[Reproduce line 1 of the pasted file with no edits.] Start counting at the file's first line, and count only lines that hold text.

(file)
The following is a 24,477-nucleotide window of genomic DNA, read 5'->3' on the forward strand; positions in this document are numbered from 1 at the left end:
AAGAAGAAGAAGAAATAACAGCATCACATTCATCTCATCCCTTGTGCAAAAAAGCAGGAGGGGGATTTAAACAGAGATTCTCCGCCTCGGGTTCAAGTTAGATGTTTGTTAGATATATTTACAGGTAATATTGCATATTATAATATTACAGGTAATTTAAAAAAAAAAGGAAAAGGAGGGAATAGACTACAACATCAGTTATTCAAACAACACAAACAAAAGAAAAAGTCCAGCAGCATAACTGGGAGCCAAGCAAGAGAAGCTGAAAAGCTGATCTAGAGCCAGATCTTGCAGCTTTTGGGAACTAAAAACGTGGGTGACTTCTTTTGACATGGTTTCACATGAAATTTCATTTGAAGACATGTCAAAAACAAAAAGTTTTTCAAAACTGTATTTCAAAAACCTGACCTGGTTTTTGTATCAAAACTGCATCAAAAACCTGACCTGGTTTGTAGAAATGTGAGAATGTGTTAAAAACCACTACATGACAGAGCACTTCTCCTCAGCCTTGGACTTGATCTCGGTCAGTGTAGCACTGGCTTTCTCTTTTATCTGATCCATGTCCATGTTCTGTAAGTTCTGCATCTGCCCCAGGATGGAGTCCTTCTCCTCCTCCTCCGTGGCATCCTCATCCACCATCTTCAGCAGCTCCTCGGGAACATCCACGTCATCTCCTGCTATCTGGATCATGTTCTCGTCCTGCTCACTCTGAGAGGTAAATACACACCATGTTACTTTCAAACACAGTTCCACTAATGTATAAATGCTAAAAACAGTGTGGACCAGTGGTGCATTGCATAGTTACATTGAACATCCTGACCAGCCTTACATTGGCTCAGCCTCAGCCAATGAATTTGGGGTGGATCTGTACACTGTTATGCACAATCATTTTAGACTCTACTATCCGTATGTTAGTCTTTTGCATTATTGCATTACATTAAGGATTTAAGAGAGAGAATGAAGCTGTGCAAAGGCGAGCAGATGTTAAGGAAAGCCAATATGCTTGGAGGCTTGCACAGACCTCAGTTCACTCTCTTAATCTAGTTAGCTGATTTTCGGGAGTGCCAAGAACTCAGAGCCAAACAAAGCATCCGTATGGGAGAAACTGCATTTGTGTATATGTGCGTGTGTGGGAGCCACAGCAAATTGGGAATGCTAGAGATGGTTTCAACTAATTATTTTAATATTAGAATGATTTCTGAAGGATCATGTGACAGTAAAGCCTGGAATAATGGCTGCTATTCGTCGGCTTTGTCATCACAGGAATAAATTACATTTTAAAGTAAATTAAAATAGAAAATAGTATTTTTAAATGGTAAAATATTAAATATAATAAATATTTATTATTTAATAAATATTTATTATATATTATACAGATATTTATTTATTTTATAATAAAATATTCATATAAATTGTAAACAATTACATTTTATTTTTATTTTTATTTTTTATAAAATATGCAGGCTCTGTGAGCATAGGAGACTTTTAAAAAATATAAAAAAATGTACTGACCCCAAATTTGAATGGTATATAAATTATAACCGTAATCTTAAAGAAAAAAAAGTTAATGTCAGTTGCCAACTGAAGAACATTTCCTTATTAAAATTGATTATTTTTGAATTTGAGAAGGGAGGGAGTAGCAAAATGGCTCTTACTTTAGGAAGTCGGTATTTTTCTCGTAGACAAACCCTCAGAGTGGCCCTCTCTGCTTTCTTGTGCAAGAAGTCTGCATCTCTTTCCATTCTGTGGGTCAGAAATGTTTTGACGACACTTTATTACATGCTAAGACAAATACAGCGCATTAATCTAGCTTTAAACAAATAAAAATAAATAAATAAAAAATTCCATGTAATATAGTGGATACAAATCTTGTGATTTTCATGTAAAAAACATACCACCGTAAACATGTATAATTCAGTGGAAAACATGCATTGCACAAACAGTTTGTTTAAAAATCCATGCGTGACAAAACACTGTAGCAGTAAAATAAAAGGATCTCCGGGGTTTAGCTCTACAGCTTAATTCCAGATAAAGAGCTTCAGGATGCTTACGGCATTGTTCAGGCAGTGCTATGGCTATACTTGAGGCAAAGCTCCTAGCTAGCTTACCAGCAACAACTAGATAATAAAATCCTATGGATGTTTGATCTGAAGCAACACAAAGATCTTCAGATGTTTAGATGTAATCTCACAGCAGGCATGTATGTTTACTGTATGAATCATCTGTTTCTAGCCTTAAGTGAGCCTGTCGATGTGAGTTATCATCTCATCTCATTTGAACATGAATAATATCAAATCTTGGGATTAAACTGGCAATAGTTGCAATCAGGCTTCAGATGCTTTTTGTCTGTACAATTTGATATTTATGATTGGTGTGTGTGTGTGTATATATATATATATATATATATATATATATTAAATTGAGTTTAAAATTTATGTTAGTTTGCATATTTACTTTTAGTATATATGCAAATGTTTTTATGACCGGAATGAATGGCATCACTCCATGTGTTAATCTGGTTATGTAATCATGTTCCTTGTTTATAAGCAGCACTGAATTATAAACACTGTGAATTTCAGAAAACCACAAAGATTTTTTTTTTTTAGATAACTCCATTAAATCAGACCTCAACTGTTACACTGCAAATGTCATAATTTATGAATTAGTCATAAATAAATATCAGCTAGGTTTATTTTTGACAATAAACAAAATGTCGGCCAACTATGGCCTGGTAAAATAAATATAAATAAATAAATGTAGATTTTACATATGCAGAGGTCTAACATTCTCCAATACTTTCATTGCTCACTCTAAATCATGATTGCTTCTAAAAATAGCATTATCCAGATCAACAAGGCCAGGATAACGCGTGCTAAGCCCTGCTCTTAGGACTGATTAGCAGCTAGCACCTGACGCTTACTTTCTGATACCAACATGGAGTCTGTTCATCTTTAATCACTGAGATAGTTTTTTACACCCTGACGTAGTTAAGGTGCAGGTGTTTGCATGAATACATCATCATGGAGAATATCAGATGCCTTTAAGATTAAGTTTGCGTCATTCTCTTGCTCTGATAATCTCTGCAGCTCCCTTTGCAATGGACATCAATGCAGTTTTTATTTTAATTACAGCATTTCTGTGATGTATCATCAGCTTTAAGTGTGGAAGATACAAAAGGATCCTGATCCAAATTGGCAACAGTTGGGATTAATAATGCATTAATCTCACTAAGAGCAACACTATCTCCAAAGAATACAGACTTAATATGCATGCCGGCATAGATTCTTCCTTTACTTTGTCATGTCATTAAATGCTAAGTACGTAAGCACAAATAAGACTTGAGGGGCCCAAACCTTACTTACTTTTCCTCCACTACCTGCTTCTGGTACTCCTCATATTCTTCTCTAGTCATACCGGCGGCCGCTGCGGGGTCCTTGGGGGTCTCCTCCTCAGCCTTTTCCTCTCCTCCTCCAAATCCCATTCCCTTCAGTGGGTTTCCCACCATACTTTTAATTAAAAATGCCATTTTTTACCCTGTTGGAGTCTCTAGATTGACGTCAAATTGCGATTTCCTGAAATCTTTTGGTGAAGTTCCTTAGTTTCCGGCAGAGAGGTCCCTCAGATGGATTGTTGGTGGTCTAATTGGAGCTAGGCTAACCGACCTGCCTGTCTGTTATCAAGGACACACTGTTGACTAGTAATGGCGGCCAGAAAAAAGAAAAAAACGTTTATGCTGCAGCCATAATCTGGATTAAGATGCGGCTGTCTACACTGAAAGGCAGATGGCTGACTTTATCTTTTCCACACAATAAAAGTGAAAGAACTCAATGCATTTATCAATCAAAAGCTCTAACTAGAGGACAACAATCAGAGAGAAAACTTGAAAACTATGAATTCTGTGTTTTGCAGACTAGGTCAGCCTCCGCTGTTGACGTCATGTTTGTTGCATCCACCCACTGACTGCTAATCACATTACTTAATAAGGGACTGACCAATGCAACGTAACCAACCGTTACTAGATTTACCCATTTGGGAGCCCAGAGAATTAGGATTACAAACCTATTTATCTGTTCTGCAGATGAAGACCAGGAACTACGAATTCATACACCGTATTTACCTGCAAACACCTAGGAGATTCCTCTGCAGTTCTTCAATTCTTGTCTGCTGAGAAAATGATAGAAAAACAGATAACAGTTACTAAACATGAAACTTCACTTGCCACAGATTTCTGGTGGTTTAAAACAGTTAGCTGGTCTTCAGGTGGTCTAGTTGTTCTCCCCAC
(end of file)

The following is a 24,477-nucleotide window of genomic DNA, read 5'->3' on the forward strand; positions in this document are numbered from 1 at the left end: